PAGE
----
- Decide if your answer is much of an improvement on another, or only a little tweak. If you think it is different enough, post it separately.
- If your answer is different enough from somebody else's, but still is based oh theirs, credit and link to the original answer.
- If you are tweaking someone else's answer, leave some mention of your edit with your nick in the answer: "edited by codelurker to clarify the explanation in the 2nd paragraph" or "edit: >NL< to understand this, you may need to know that ..." etc.; unless it either just 1) spelling corrections, 2) grammar corrections where there is little doubt that the original and revised meaning are the same, or 3) formatting improvements that don't change the meaning.
- It is good to try to communicate with someone whose answer you edited. E.g., if you just mention their nick in a comment, they will have a message about it in their inbox.
I say that if we weren't supposed to edit each others' answers, it wouldn't have been designed that way. Sometimes editors come in and improve the formatting of your answers. I've had another user help me with my formatting before. I think you indeed don't want to junk up the answers with a lot of slightly different answers to a question. If the original answerer knows about your edits and doesn't disapprove, you aren't putting words in another person's mouth. An original answerer alerted to the edits can always go back and look at the editing history of an answer, and even revert it.
I would like Stack Overflow avoid the problem of WikiPedia, of having armies of highly-biased editors marginalizing and burying significant alternative viewpoints. By leaving notice that an answer has been edited, it allows someone to take credit for the unusual dual or more authorship of the answer, and it queues the reader that a second person has edited it; and if one knows how, it is a quick process to go into the revision history of an answer and see what was originally written. It would not make sense for them to have notes below every section that somebody did significant edits to. The lists would be HUGE. The situation is different for Stack Overflow, where, for the most part, each person gets to post one or more answers; but most answers are by a single poster, excepting minor corrections. Imagine a correction like "edited by CodeLurker to fix an uninitialized pointer reference in the washElephant() function". Someone going back and seeing that who has used that code, would know that there is a fix that they need to paste into their code, for a bug they probably haven't hit yet (or they could just test every line of code, like they probably should). I suppose ideally, there might be a button to press, and see other contributors to the answer, along with notes as to a quick overview of what each contributor did. Even that wouldn't be as instant as being able to significant edits at a glance. Perhaps it is more about warning of important edits; but the need for warnings is only enhanced, not diminished, by another editor, IMHO. While they are not so much of a factor here, another contributor does bring an added risk of political motivations for the editing, as well as simply a different philosophy or approach - which sometimes may not even be apparent to him or her. I think significant edits made by an original author or other party, do not need to be warned of, if the answer has just recently been posted; and the chances are poor that someone has already used the code or technique in their program.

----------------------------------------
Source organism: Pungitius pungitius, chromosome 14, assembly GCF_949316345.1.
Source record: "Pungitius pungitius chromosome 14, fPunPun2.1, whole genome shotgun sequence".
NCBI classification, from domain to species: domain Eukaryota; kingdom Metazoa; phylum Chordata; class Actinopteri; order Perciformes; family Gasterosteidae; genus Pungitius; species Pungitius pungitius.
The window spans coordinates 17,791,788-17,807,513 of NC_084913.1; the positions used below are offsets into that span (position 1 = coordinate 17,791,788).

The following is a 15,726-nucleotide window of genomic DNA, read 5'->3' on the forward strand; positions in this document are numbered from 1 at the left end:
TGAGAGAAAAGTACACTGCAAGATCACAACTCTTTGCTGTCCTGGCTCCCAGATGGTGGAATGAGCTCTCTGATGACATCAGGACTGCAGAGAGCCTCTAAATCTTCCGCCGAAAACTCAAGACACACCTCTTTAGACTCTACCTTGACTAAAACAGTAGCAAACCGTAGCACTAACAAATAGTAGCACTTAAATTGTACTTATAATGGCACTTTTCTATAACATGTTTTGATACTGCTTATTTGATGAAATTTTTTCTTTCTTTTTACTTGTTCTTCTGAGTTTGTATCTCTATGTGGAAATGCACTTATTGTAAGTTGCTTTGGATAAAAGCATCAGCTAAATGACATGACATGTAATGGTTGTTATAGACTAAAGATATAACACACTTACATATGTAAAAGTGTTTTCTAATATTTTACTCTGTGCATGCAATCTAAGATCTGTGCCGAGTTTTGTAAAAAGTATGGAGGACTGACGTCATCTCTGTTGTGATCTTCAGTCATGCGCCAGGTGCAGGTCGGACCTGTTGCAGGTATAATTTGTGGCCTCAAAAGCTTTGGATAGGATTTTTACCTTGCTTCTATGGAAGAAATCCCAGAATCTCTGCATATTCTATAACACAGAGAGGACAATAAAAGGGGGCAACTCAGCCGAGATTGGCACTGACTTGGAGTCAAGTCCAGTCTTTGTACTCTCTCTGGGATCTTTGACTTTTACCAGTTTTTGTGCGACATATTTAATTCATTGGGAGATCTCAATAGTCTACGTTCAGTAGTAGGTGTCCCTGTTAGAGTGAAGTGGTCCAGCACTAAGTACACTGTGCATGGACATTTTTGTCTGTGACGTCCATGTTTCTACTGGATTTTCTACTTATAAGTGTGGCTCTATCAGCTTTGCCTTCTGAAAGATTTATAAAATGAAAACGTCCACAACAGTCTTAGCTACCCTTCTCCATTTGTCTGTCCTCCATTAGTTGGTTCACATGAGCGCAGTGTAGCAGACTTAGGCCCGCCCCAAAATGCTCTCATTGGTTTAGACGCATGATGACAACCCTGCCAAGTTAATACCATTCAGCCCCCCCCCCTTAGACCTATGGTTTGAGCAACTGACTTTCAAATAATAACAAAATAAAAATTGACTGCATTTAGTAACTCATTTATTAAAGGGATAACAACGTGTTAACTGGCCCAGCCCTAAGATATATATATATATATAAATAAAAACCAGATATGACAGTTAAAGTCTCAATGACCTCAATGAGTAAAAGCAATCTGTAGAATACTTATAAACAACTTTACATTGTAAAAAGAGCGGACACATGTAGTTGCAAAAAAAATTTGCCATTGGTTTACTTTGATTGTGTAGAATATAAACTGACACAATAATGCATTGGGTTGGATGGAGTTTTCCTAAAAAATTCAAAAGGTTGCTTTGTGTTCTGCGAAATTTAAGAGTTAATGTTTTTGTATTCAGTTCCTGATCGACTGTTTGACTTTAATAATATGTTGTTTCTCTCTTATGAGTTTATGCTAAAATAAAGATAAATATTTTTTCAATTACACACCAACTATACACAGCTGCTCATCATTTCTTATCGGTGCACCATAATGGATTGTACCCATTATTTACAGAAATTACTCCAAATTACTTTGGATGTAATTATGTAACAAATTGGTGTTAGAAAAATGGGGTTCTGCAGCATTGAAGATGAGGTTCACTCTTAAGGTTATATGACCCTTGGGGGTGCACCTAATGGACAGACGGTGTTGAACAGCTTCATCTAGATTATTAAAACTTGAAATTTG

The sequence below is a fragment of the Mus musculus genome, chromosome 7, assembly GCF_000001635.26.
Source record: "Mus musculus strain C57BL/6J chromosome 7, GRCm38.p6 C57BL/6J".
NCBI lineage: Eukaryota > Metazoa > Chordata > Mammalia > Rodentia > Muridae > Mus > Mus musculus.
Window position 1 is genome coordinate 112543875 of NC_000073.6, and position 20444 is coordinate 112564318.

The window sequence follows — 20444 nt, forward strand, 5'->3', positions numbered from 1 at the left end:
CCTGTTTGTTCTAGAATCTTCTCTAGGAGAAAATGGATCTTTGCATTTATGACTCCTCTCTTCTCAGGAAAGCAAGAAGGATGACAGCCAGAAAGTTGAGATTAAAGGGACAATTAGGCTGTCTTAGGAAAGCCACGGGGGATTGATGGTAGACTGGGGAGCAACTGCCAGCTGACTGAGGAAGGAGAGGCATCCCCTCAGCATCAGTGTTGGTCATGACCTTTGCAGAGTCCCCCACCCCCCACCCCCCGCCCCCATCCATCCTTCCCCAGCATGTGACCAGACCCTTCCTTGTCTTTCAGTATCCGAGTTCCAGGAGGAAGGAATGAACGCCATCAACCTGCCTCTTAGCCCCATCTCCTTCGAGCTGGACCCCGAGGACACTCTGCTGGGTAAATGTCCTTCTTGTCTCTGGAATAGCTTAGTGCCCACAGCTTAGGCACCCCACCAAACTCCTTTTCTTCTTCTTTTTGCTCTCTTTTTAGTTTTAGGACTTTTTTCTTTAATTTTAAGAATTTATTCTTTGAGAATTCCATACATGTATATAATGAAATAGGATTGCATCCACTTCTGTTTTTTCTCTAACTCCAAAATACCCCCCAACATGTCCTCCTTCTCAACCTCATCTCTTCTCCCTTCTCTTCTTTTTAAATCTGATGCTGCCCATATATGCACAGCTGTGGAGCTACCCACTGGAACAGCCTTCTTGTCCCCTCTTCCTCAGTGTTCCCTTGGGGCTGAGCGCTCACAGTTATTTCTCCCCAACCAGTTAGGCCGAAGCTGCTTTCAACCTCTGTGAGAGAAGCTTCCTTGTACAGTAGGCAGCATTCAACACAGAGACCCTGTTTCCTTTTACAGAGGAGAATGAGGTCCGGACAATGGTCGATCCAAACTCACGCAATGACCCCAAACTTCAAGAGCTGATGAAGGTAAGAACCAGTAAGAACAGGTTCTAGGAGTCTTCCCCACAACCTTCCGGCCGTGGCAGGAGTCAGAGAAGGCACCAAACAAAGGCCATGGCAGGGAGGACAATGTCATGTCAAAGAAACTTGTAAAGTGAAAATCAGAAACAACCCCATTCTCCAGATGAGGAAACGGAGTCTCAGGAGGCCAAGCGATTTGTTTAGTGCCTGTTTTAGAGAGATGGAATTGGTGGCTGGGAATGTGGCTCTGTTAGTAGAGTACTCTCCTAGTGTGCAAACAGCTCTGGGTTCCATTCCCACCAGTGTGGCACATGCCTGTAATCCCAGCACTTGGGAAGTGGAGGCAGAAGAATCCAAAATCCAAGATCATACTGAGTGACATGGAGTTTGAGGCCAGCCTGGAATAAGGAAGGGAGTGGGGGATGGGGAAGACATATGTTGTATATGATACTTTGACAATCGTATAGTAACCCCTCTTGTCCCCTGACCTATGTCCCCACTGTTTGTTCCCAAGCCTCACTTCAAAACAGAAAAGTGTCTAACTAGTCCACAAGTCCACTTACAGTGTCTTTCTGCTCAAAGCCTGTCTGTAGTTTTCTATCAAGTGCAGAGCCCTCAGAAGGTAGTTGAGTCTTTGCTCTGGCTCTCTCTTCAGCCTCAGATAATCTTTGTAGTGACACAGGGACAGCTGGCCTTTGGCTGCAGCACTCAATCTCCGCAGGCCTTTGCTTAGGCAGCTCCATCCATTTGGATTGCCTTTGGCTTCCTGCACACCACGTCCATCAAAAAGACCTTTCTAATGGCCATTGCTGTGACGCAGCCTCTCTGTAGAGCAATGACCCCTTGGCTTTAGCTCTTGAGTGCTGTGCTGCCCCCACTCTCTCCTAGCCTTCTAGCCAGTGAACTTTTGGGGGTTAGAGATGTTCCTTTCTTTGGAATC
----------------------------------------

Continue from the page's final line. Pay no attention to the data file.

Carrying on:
I think a short answer which adds (significantly) to another's answer is valid. I've seen helpful comments that way. I'd say, just link to the original answer, and add your additional info, e.g. "it helps if you rub on his elbow and wear blue suspenders".